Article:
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Background

Hi, as a BI developer I create various scripts for a middle-size company (200-300 employees). These scripts are used to manipulate / aggregate / clean data from different sources and usually the result of these operations is stored into different tables (to perform extractions, analysis, whatever).

Problem

My boss is a great guy but he likes to create a new database and SQL Server Agent job (on the same server) each time a new business case pops in. For instance we're managing 10+ databases but a lot of them contain only a few tables. Same issue with the SQL Server Agent jobs, most of them perform only one step / action.

Personally I prefer a clean environment and to group tables / jobs together as much as possible (i.e.: storing all our derived tables into one DB rather 2-3 different DBs).

However before I engage any action / audit I would like to hear about your feedback. I mean, from your point of view, what's the best practice? Is it ok to have 10+ DBs / 50+ jobs when we could divide these numbers by 2 or 3?

Thanks,

Edit

I notice the question has been put on hold. Sorry for the inconvenience, I'll try to rephrase my question: I run a SQL Server containing 10+ databases (same company). Some DBs, for no particular reason (legal or whatever), contains only a couple of tables. I feel like I could consolidate these databases. Is it the right way to proceed? Or it's ok to create a new DB whenever you want?

PS: maybe the answer to this question is truly "opinion based". I just can't figure out what is the best way to proceed. In a way that's an answer too.

closed as primarily opinion-based by SqlWorldWide, McNets, Tom V - Team Monica, mustaccio, Erik Darling Jan 10 '18 at 13:09

Many good questions generate some degree of opinion based on expert experience, but answers to this question will tend to be almost entirely based on opinions, rather than facts, references, or specific expertise. If this question can be reworded to fit the rules in the help center, please edit the question.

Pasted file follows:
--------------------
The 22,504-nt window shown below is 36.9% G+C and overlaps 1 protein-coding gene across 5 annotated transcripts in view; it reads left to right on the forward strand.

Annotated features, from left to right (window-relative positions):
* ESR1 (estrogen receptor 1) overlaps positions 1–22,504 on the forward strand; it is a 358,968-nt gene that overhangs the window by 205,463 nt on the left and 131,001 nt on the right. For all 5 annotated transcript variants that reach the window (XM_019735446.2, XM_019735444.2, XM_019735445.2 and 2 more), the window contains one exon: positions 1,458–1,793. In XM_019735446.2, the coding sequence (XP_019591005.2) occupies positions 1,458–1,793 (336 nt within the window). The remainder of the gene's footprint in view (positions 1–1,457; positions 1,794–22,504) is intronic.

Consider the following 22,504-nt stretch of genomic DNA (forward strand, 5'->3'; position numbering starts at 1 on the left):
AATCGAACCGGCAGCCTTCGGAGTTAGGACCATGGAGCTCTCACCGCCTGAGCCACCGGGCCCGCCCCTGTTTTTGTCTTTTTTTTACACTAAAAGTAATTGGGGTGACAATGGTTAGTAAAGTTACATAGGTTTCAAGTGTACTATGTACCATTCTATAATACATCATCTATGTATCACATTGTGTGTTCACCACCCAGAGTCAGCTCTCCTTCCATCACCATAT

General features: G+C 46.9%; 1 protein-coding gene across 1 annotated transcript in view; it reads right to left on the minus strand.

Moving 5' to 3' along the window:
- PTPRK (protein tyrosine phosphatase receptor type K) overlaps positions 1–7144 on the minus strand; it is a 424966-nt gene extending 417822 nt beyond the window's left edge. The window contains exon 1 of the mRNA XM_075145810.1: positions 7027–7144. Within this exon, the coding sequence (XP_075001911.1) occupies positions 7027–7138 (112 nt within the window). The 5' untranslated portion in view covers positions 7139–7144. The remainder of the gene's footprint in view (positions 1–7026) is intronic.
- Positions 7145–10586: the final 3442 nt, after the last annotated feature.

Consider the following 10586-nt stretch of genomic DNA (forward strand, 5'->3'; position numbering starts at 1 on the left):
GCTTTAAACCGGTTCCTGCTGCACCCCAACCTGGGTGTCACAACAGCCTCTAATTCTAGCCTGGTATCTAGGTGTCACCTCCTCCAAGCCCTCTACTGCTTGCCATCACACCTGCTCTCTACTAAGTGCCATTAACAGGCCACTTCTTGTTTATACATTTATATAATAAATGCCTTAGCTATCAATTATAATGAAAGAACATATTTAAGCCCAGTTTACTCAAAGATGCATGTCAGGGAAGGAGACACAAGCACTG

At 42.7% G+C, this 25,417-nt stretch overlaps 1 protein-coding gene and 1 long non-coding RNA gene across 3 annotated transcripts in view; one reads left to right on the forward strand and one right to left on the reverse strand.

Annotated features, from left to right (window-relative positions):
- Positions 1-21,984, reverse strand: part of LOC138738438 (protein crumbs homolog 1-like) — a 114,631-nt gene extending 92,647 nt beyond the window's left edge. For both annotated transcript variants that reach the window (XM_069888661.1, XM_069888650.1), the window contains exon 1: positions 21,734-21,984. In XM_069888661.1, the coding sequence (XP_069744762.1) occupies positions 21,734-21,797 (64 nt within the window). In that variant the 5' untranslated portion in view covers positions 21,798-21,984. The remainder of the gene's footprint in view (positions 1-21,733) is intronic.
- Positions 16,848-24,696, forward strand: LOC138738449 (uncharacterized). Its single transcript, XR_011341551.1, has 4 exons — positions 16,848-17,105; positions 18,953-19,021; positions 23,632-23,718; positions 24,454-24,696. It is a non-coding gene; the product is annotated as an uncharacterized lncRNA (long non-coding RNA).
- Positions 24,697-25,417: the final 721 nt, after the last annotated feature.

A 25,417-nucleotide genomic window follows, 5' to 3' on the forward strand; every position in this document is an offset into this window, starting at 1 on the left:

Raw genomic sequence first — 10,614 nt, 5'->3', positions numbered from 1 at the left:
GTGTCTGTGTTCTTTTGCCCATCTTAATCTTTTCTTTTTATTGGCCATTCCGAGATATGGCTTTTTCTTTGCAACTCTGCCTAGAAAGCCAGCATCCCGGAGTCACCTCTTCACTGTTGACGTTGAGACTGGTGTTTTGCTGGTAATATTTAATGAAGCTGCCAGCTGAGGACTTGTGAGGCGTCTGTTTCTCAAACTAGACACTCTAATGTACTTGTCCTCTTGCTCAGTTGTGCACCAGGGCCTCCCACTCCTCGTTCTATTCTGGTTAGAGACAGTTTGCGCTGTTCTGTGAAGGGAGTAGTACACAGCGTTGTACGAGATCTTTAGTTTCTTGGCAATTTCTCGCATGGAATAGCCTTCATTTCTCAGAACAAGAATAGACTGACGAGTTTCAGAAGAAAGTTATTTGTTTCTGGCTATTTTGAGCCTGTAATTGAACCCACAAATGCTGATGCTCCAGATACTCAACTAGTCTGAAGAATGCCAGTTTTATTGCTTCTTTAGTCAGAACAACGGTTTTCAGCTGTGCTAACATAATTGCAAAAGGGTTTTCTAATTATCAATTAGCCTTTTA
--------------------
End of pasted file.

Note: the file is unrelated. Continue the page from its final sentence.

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Best practice is what works best for your organization.

If you're going to discuss this with your boss, who has a certain way of doing things, then you need to plan out the discussion in terms of a business case.

So, first: Rank the following twice each, in terms of What's important to you, and what's important to your boss. If these rankings are the same, you need to re-evaluate; that's pretty unlikely

  • Maintainability
    • via the GUI?
    • via handwritten SQL?
    • via automated SQL?
  • File count on disk
  • Cross-database queries
  • Cross-database permissions
    • Remember, EXECUTE on DatabaseA allows the object executed to access other objects in schemas with the same schema owner; however, going cross-database changes the rules
  • Quickness of the initial, first draft of a solution
  • Quickness of adding dozens of followon, similar solutions
  • Quickness of adding dozens of followon, identical solutions
  • Quickness of making changes to dozens of already existing similar solutions
  • Quickness of making changes to dozens of already existing identical solutions
  • Ease of investigating why solution A6 is not quite acting like solution A23, when they "should be" the same
  • Ease of restoring the entire set of databases somewhere else
  • Separation of data so customer A's data is not mixed with customer B (often a contractual requirement)
  • Ease of moving the entire set of Agent jobs somewhere else
  • Overall performance of ALL the solutions at once - profiler, extended events, indexing, monitoring
  • Foreign keys
    • which CANNOT go cross-database

Essentially, most of this boils down to: If you want one-off results as quickly as possible for each one-off unique thing, a separate database makes sense, but they should be destroyed when they are no longer required. However, long term, you're going to have hundreds of databases; is that desired? Or required, perhaps, due to contracts?

I would say that the arguments to consolidation are firmly around foreign keys (data integrity), identicalness of solutions (data integrity), and doing stuff by hand. The latter should be replaced with automated techniques which can just as easily handle 500 databases as 2, so I would ignore that.

Again, know what's important to your boss; if consolidating is a solution that is superior in terms of what's important to them, you've got a good potential for a successful argument. If not, you don't.

  • Thank you for you comment. "Best practice is what works best for your organization." That is very interesting and I guess I get your point about the "successful argument" part. – Marc Aurel Jan 11 '18 at 3:09

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